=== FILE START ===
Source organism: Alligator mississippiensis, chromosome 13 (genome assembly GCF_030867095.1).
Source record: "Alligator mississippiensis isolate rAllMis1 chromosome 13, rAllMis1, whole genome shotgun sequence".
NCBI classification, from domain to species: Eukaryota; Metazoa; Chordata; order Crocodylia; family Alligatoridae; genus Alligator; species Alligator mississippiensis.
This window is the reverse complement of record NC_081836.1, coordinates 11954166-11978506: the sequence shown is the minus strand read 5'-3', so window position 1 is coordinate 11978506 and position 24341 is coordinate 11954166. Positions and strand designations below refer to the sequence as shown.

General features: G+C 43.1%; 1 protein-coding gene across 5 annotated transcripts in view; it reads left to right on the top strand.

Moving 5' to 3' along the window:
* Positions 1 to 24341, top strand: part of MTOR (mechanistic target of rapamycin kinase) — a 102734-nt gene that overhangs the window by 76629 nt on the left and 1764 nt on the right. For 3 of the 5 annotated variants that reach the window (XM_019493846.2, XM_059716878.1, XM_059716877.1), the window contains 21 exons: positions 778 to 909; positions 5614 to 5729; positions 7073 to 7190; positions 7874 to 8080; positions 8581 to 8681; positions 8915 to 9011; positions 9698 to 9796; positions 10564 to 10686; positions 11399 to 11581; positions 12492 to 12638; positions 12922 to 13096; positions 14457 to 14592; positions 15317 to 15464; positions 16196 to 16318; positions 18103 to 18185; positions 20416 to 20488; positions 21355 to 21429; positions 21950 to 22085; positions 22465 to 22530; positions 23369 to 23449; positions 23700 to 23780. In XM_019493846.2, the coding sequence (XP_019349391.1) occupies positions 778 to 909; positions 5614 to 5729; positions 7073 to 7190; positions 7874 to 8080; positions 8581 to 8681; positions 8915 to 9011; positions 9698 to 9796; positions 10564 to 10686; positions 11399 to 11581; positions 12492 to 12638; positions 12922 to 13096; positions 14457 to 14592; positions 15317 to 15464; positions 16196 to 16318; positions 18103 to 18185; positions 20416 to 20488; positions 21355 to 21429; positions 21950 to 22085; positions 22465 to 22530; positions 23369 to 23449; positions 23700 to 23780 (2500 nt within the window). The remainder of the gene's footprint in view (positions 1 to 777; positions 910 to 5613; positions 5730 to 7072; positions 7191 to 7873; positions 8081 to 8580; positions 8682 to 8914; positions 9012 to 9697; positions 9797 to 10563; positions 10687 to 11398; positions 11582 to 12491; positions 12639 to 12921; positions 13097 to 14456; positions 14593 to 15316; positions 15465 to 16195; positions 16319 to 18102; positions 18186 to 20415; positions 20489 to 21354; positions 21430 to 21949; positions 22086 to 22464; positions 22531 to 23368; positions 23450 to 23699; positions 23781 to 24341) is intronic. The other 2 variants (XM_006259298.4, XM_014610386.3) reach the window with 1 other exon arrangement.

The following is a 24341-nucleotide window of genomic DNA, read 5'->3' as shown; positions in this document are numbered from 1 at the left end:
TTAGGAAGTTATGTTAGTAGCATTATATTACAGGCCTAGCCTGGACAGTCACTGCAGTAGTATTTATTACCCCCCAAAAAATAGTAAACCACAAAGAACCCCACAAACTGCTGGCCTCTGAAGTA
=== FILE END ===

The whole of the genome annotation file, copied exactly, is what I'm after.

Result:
Source organism: Alligator mississippiensis, chromosome 13 (genome assembly GCF_030867095.1).
Source record: "Alligator mississippiensis isolate rAllMis1 chromosome 13, rAllMis1, whole genome shotgun sequence".
NCBI classification, from domain to species: Eukaryota; Metazoa; Chordata; order Crocodylia; family Alligatoridae; genus Alligator; species Alligator mississippiensis.
This window is the reverse complement of record NC_081836.1, coordinates 11954166-11978506: the sequence shown is the minus strand read 5'-3', so window position 1 is coordinate 11978506 and position 24341 is coordinate 11954166. Positions and strand designations below refer to the sequence as shown.

General features: G+C 43.1%; 1 protein-coding gene across 5 annotated transcripts in view; it reads left to right on the top strand.

Moving 5' to 3' along the window:
* Positions 1 to 24341, top strand: part of MTOR (mechanistic target of rapamycin kinase) — a 102734-nt gene that overhangs the window by 76629 nt on the left and 1764 nt on the right. For 3 of the 5 annotated variants that reach the window (XM_019493846.2, XM_059716878.1, XM_059716877.1), the window contains 21 exons: positions 778 to 909; positions 5614 to 5729; positions 7073 to 7190; positions 7874 to 8080; positions 8581 to 8681; positions 8915 to 9011; positions 9698 to 9796; positions 10564 to 10686; positions 11399 to 11581; positions 12492 to 12638; positions 12922 to 13096; positions 14457 to 14592; positions 15317 to 15464; positions 16196 to 16318; positions 18103 to 18185; positions 20416 to 20488; positions 21355 to 21429; positions 21950 to 22085; positions 22465 to 22530; positions 23369 to 23449; positions 23700 to 23780. In XM_019493846.2, the coding sequence (XP_019349391.1) occupies positions 778 to 909; positions 5614 to 5729; positions 7073 to 7190; positions 7874 to 8080; positions 8581 to 8681; positions 8915 to 9011; positions 9698 to 9796; positions 10564 to 10686; positions 11399 to 11581; positions 12492 to 12638; positions 12922 to 13096; positions 14457 to 14592; positions 15317 to 15464; positions 16196 to 16318; positions 18103 to 18185; positions 20416 to 20488; positions 21355 to 21429; positions 21950 to 22085; positions 22465 to 22530; positions 23369 to 23449; positions 23700 to 23780 (2500 nt within the window). The remainder of the gene's footprint in view (positions 1 to 777; positions 910 to 5613; positions 5730 to 7072; positions 7191 to 7873; positions 8081 to 8580; positions 8682 to 8914; positions 9012 to 9697; positions 9797 to 10563; positions 10687 to 11398; positions 11582 to 12491; positions 12639 to 12921; positions 13097 to 14456; positions 14593 to 15316; positions 15465 to 16195; positions 16319 to 18102; positions 18186 to 20415; positions 20489 to 21354; positions 21430 to 21949; positions 22086 to 22464; positions 22531 to 23368; positions 23450 to 23699; positions 23781 to 24341) is intronic. The other 2 variants (XM_006259298.4, XM_014610386.3) reach the window with 1 other exon arrangement.

The following is a 24341-nucleotide window of genomic DNA, read 5'->3' as shown; positions in this document are numbered from 1 at the left end:
TTAGGAAGTTATGTTAGTAGCATTATATTACAGGCCTAGCCTGGACAGTCACTGCAGTAGTATTTATTACCCCCCAAAAAATAGTAAACCACAAAGAACCCCACAAACTGCTGGCCTCTGAAGTA